Friday, November 14, 2014

The Last Wagon (1956)

Dir: Delmer Daves - Cast: Richard Widmark, Felicia Farr, Susan Kohner, Tommy Rettig, Stephanie Griffin, George Mathews, Carl Benton Reid, James Dury 

In the opening scene we watch Richard Widmark killing an opponent in cold blood; he first shoots the man off his horse, then finishes him off, mercilessly. In the next few minutes Widmark kills two others, again without mercy, before he’s finally overpowered by a fourth person, a man wearing a sheriff’s star. It’s quite a remarkable opening, deliberately creating doubts about who is good and who is bad. Things get even more complicated: the sheriff ties the captured Widmark to a tree and starts torturing him, both mentally and physically. When the people of a wagon train show up, the sheriff asks them if he and his prisoner may join them on their way to Tucson; the request is granted, but the sheriff’s cruel behavior soon causes feelings of distress among the people of the wagon train and a young boy and his big sister start sympathizing with him, even though they’re told he’s a cold-blooded murderer ... 

The Last Wagon was Delmer Daves’ follow-up to his own, immensely successful Broken Arrow, which had opened up the market for liberal, pro-Indian westerns. Racial prejudice is again a central theme, but in many aspects The Last Wagon is a counterpoint to the more suave Broken Arrow:  the ‘hero’ is not a peace maker who becomes friends with a wise Indian chief, but a white man - knick-named “Comanche Todd" - who has lived with the Comanche and has learned to live and think like an Indian. He gets the chance to redeem himself and proof that he’s a good person when he miraculously survives a bloody nocturnal raid on the camp by the Apache (a common enemy of whites and Comanche). Six youngsters - among them the boy and his big sister - have also survived the massacre because they were off for a swimming party (and some romance) during the raid. Widmark is the only one who lead them through the Canyon of Death, the only one who can save their lives ...

The journey to safety through hostile Indian territory becomes a rite de passage for all concerned: they all become better people, notably a snooty white girl who hates Indians, including her half-breed sister, her only living relative after the death of their mutual father. The script is clich├ęd, but the whole thing is so elegantly put together that we can easily overlook its predictability. The actors are very good in their stereotyped roles (kudos go to George Mathews as the sadistic sheriff) and Wilfred Cline’s breathtaking cinematography of the Arizona landscape gives the film a bold, almost biblical look, not too far removed from the Boetticher-Scott collaborations of the Ranown Cycle. The problem of the movie is the ending (probably imposed on the director by the studio) a sort of coda in which Widmark’s character is acquitted of all charges. It’s stated that he took four lives but saved six, and therefore has payed his ‘debt’ to society.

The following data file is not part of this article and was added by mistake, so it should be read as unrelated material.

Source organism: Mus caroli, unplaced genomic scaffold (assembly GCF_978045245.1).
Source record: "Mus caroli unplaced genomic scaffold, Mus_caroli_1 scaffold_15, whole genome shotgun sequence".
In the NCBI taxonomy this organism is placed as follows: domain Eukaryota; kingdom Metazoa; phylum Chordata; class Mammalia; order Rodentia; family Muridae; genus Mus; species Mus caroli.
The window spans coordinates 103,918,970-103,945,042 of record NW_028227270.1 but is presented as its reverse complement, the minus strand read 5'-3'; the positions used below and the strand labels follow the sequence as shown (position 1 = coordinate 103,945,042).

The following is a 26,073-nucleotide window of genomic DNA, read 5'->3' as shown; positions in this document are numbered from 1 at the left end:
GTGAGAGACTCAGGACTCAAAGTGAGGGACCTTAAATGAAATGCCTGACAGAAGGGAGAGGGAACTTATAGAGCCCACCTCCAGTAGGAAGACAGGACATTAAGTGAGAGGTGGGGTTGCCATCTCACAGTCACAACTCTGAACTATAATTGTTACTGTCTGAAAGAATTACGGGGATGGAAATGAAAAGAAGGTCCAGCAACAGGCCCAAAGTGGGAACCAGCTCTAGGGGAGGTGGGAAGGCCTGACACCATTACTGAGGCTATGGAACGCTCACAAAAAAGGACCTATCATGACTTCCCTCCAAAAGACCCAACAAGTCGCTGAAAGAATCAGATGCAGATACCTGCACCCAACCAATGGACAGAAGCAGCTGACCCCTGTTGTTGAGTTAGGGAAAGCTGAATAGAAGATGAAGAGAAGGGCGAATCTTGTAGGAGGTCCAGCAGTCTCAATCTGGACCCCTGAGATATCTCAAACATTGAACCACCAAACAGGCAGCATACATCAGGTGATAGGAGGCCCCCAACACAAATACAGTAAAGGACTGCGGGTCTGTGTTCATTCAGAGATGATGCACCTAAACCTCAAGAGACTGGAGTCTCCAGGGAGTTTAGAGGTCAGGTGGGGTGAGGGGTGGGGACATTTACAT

Of course we understand very soon that Widmark’s character, Comanche Todd, can’t be all bad, if only because the man who’s supposed to bring him in, Sheriff Harper, is so much worse, but he remains a murderer, a man who has killed several people in cold blood, among them a sheriff and three deputies, and it’s not easy to see how he could ever be pardoned for this. It is revealed that he became a wanted man after he had killed the three men who had raped and killed his Indian wife and slaughtered his two half-breed kids; so far so good - we can understand that a man desires to avenge his murdered wife and kids, especially in the context of a western movie - but it is also suggested that these three killers and rapist are no other than sheriff Harper’s deputies, but ... they can’t be: The sheriff and his men were chasing Todd for killing the Harper brothers.

The conclusion must be that Comanche Todd was acquitted on false grounds: he killed more than four people (at least seven), and therefore took more lives than he saved. But I guess it’s too late for a revision.

The Homesman (2015)

A western unlike most others; it is based on a novel by Glendon Swarthout , a name that might ring a bell: he also wrote The Shootist...